If you are left out of someone’s will there are two realistic courses of legal action. You can try to claim that the will is invalid. This is only going to be a viable course of action if, by invalidating the will, you stand to receive something from the deceased estate under a “valid” will or through the intestacy rules that apply in the absence of a will. You can only invalidate a will if it has been executed incorrectly, it is forgery, the deceased did not have full mental capacity to draft the will or the arrangement of the will was unduly influenced. There is a legal presumption that the will is valid unless it can be proven otherwise and so a claimant can face a tough task to invalidate a will.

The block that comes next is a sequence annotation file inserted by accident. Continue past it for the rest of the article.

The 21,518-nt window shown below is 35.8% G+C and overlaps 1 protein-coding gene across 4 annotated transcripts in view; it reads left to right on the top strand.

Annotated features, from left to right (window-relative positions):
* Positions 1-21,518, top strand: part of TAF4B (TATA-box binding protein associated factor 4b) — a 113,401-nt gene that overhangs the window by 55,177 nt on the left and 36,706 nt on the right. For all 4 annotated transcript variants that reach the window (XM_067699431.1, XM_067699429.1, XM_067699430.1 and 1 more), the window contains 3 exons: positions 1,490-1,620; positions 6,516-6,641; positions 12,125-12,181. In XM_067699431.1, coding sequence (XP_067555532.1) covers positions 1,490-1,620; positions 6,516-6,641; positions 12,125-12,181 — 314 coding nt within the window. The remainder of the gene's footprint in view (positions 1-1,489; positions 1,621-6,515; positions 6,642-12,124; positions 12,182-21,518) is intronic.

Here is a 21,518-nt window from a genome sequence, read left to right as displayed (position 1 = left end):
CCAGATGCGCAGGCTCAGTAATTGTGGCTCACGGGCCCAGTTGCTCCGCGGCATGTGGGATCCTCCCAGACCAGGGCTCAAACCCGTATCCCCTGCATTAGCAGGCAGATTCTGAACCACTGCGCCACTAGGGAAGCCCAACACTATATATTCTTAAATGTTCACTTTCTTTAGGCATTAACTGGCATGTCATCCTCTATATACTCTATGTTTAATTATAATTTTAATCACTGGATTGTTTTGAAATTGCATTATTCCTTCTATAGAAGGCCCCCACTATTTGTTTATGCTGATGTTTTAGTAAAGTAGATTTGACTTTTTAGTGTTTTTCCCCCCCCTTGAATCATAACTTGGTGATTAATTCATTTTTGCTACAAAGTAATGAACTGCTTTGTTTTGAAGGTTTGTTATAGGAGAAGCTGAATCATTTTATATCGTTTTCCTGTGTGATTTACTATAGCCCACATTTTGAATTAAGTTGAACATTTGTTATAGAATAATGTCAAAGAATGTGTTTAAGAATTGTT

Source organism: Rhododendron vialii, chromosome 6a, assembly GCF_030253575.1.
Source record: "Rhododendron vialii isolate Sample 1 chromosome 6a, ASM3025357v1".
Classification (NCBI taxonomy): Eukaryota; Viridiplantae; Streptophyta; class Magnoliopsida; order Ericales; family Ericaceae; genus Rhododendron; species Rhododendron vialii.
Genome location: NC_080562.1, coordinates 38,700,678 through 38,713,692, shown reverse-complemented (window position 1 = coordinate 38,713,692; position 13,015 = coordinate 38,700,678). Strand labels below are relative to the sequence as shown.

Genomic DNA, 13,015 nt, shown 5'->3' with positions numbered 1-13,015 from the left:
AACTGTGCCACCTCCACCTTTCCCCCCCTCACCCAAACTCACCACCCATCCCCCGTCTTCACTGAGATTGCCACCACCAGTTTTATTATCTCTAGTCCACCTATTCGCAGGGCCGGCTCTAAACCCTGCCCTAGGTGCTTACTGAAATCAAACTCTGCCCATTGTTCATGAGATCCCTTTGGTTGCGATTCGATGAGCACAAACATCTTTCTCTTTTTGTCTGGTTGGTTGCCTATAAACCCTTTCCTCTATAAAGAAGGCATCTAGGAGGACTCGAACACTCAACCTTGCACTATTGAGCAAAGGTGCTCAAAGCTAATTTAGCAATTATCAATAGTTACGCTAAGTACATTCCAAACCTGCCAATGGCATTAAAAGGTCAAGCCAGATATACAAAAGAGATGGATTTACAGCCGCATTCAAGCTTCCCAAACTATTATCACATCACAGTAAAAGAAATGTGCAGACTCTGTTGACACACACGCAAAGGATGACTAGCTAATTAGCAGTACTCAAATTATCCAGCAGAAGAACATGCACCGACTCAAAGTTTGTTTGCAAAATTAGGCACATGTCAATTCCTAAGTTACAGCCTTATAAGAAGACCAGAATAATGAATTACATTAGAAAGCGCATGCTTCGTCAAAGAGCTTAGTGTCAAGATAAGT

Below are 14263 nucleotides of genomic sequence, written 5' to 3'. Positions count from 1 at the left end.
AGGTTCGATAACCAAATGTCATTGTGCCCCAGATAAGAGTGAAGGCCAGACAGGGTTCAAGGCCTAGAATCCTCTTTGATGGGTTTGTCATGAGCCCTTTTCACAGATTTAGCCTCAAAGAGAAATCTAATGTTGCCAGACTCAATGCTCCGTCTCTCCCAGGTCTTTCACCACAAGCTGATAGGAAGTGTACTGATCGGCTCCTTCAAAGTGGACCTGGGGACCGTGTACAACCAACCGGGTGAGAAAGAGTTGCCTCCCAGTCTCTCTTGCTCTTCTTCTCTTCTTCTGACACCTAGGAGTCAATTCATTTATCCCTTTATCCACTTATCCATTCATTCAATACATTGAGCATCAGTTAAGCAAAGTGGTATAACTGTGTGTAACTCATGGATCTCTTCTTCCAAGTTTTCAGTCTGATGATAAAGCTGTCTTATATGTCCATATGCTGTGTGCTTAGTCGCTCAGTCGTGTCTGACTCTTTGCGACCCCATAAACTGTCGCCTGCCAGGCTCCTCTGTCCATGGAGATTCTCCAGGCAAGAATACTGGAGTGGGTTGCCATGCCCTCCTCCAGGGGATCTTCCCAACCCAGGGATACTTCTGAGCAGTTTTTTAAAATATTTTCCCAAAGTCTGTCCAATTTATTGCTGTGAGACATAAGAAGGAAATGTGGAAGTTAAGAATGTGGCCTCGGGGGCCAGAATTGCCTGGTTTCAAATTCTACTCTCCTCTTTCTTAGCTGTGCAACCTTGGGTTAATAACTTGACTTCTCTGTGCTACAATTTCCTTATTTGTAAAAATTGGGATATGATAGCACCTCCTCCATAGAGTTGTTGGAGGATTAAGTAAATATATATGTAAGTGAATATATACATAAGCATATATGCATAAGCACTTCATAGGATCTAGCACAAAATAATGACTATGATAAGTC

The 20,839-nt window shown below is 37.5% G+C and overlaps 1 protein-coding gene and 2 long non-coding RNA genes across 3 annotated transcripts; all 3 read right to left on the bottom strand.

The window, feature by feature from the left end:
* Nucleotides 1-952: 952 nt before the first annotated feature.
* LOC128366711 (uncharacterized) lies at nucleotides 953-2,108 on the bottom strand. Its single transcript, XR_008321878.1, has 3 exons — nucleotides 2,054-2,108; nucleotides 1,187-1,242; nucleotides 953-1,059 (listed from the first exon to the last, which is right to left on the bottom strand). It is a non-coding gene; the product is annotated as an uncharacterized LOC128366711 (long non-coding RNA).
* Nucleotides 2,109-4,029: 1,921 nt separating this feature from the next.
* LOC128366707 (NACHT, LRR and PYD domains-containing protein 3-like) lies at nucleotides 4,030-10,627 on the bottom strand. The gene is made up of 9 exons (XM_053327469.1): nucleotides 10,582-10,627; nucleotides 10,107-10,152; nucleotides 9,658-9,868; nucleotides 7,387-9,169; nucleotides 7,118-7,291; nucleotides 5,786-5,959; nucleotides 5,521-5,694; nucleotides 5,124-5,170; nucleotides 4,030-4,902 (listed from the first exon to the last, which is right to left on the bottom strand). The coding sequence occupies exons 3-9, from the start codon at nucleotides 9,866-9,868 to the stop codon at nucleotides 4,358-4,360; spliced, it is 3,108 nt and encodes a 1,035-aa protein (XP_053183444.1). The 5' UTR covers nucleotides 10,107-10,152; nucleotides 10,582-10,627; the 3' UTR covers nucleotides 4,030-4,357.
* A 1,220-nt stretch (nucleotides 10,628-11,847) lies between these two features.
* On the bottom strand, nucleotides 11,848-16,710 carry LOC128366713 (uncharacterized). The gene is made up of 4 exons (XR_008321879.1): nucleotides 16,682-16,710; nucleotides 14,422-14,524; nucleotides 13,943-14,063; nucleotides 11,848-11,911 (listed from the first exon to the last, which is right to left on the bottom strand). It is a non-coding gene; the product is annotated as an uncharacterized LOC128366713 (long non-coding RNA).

Alternatively, someone can make a claim under the Inheritance (Provision for Family and Dependants) Act 1975. There are strict limits to do this and so don’t delay if you are feeling left out. A successful claim will entitle you to recover a reasonable provision for maintenance. However, these claims are also less than straight forward. We can advise on either option that may be available.